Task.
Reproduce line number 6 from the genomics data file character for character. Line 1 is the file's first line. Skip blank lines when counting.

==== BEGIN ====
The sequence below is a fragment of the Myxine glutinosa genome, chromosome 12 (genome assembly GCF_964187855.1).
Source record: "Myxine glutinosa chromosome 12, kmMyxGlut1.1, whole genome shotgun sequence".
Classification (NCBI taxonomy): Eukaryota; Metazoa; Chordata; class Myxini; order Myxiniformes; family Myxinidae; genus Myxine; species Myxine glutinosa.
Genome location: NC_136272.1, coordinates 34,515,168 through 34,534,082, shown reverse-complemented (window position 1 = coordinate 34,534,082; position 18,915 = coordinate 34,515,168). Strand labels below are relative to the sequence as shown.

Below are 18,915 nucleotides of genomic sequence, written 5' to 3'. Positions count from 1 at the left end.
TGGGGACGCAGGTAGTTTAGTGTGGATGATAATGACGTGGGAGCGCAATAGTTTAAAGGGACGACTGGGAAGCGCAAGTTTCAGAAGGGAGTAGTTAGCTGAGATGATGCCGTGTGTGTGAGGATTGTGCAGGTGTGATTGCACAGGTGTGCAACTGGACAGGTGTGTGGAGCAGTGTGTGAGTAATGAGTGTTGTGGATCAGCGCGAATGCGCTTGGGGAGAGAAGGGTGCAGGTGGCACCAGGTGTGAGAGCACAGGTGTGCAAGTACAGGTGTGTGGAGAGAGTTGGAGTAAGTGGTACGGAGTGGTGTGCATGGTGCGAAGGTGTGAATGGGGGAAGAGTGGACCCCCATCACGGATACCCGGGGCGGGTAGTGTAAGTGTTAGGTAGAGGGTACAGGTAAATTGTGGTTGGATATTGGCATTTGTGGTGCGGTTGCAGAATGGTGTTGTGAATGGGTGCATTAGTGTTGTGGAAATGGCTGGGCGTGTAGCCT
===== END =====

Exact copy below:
TGGGGACGCAGGTAGTTTAGTGTGGATGATAATGACGTGGGAGCGCAATAGTTTAAAGGGACGACTGGGAAGCGCAAGTTTCAGAAGGGAGTAGTTAGCTGAGATGATGCCGTGTGTGTGAGGATTGTGCAGGTGTGATTGCACAGGTGTGCAACTGGACAGGTGTGTGGAGCAGTGTGTGAGTAATGAGTGTTGTGGATCAGCGCGAATGCGCTTGGGGAGAGAAGGGTGCAGGTGGCACCAGGTGTGAGAGCACAGGTGTGCAAGTACAGGTGTGTGGAGAGAGTTGGAGTAAGTGGTACGGAGTGGTGTGCATGGTGCGAAGGTGTGAATGGGGGAAGAGTGGACCCCCATCACGGATACCCGGGGCGGGTAGTGTAAGTGTTAGGTAGAGGGTACAGGTAAATTGTGGTTGGATATTGGCATTTGTGGTGCGGTTGCAGAATGGTGTTGTGAATGGGTGCATTAGTGTTGTGGAAATGGCTGGGCGTGTAGCCT